This is an entry in an ongoing series for 303 Magazine, which will provide a range of local album reviews. It is our intention to highlight the talents of local musicians, whether veterans to the industry or newcomers. Like the bands, the album can be fresh or something we just haven’t had the power to take off repeat in the past few months. Check out previous entries in the series here.
When you think of swing music, you probably think of an exciting but antiquated genre of music, whose biggest fans are now around the age of your grandparents. That’s not the case anymore, however, with the emergence of Jeremy Mohney, whose prodigal instrumentalizing is yet again reviving the genre. The local musician has a small but loyal local following as well, comprised of folks who are still enjoying the music that held rein more than 50 years ago — music that has managed to survive and simmer since the 1930s.
Following in the footsteps of legends like Armstrong and Ellington, Mohney is making a unique name for himself within in a live music scene that’s almost always geared towards new forms of music. Amongst a sea of new and young music, Mohney is breathing life back into a huge segment of popular music history. By making the rounds in the front range at venues like Dazzle in Denver or events like the 1940s ball in Boulder, Mohney has found his niche, where folks come to dance the night away to his revitalized swing.
Because of his close relationship with his grandfather, Mohney grew up with jazz and swing music. About his grandfather, Mohney explained that “he always played me tapes of big bands in the car when we’d go around to run errands or what-not.” And it’s precisely this inspiration that influenced Mohney’s sixth and latest album, which utilized the cassette tape “to give our live recording a vintage, lo-fi sound.” On June 12, Mohney and his band released Live at the Mercury Cafe. The album was recorded with guitarist Matt Cantor, bassist Conner Hollingsworth and drummer Chris Carland at Denver’s Mercury Cafe and was complimented by a room full of people dancing their nights away.
It’s that room full of people that Mohney made a point of mentioning specifically. What makes Live at the Mercury Cafe so special in particular, according to Mohney, is the swing dance scene in the Front Range, with its “talent and warm personality.” Of his audience, he says “it’s a pleasure to perform for so many people who enjoy the music.” Due to the swing dance scene, Mohney’s music is that much more interactive with its audience than other music genres, and therefore, that much more unique.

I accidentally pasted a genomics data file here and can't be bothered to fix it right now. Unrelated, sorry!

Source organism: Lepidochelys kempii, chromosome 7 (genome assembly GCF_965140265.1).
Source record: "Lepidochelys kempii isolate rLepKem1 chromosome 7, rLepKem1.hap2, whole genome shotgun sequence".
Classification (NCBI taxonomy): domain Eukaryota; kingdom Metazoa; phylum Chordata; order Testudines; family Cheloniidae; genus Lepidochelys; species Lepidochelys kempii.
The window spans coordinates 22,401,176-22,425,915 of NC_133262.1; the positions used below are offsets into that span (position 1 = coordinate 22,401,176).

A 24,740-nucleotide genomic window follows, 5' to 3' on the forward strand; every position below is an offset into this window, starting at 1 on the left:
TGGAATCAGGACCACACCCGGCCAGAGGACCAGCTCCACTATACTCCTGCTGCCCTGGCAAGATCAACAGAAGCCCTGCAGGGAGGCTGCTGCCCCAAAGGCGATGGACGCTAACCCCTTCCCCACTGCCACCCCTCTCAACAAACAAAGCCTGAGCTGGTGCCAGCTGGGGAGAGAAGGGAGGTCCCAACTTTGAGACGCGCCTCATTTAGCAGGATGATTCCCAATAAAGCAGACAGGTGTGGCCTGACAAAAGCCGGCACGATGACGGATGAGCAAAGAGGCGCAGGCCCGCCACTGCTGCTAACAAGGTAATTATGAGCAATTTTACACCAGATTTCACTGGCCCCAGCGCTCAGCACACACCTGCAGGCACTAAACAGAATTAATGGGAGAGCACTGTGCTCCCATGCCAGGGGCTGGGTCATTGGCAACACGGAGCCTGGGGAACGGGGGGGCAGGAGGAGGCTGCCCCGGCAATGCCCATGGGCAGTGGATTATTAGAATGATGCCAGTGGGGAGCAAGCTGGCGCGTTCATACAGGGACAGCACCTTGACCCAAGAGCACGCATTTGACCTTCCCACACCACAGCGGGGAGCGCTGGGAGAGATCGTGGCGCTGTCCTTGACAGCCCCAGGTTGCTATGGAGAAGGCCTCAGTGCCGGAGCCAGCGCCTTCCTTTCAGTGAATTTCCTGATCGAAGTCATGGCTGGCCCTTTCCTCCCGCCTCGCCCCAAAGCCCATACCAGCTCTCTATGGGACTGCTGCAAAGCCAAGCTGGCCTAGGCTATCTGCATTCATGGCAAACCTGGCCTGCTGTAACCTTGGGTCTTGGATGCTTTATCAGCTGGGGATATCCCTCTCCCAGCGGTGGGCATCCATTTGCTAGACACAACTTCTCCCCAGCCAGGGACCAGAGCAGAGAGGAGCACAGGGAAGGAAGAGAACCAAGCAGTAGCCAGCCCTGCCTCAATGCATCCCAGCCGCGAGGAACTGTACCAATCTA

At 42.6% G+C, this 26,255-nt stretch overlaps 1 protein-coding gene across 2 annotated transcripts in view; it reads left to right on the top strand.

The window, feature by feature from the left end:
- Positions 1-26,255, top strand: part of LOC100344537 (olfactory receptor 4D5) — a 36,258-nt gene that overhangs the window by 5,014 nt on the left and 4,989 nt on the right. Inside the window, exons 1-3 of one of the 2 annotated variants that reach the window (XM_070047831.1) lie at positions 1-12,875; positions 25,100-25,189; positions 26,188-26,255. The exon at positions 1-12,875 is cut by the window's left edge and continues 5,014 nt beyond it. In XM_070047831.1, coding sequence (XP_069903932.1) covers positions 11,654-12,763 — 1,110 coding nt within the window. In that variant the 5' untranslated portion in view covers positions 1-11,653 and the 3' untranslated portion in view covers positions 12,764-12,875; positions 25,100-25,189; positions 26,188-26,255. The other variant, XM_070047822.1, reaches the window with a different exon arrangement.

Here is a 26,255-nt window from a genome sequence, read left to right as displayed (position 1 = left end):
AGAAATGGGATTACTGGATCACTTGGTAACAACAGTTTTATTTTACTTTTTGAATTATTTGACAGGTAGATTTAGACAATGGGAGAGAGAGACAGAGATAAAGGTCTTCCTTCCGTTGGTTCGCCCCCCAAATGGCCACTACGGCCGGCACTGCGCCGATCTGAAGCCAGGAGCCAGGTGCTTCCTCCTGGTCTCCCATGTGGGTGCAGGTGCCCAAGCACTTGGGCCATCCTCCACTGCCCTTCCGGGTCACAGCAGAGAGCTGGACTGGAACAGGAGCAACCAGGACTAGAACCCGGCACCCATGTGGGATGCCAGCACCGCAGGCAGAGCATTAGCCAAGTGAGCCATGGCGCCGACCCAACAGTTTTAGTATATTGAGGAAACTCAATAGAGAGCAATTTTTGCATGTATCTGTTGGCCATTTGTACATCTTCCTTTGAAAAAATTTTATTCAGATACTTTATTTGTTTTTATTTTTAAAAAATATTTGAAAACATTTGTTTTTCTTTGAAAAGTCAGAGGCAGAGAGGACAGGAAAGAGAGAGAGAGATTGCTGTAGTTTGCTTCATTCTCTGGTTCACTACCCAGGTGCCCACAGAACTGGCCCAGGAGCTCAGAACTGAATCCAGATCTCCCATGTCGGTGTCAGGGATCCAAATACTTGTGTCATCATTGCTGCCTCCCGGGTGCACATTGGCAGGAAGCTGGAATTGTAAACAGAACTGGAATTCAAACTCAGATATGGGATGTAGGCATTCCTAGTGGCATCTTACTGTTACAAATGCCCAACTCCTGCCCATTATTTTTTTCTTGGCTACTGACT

Born only in 1991, Mohney is a pretty young guy with a very old soul. And while listening to Live at the Mercury Cafe, it’s surprising when you remember that the man behind the music is only in his late 20s. The 11 songs that make up the album are short and sweet, the way they were before bands starting jamming for minutes, with one song bleeding into the next. Mohney’s music pays incredible homage to old-school swing music by remaining just that — pure, old-timey swing music.
Even Mohney’s lyrics and vocals are that of a time long since past — like in “How Much Can My Poor Heart Take Now?” or “If I Could Have A Dollar,” where simple tales are sung through raspy vocals transport listeners back in time. It reminds you of a history you’ve heard on vinyl, read about in books and seen in movies. Simply put, Mohney is not trying to be anything but his superbly authentic self while resurrecting his great passion, and he’s succeeding. While the rest of the live music scene is constantly striving to be the newest and most different, Live at the Mercury Cafe is refreshingly true and familiar in the best way.